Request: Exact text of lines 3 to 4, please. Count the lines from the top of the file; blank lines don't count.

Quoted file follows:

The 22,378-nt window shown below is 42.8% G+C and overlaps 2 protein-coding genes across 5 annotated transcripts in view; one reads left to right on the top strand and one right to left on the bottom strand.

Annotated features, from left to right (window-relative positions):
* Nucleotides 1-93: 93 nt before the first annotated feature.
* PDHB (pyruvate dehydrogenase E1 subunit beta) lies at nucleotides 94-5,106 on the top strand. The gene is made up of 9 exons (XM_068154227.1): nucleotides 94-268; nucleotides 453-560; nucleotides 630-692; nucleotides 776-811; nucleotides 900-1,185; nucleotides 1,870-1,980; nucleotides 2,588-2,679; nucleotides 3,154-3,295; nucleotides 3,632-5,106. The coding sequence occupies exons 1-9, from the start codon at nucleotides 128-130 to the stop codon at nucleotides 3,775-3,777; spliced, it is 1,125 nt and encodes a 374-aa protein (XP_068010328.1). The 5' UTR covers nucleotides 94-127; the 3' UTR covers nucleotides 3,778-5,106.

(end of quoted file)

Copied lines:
* Nucleotides 1-93: 93 nt before the first annotated feature.
* PDHB (pyruvate dehydrogenase E1 subunit beta) lies at nucleotides 94-5,106 on the top strand. The gene is made up of 9 exons (XM_068154227.1): nucleotides 94-268; nucleotides 453-560; nucleotides 630-692; nucleotides 776-811; nucleotides 900-1,185; nucleotides 1,870-1,980; nucleotides 2,588-2,679; nucleotides 3,154-3,295; nucleotides 3,632-5,106. The coding sequence occupies exons 1-9, from the start codon at nucleotides 128-130 to the stop codon at nucleotides 3,775-3,777; spliced, it is 1,125 nt and encodes a 374-aa protein (XP_068010328.1). The 5' UTR covers nucleotides 94-127; the 3' UTR covers nucleotides 3,778-5,106.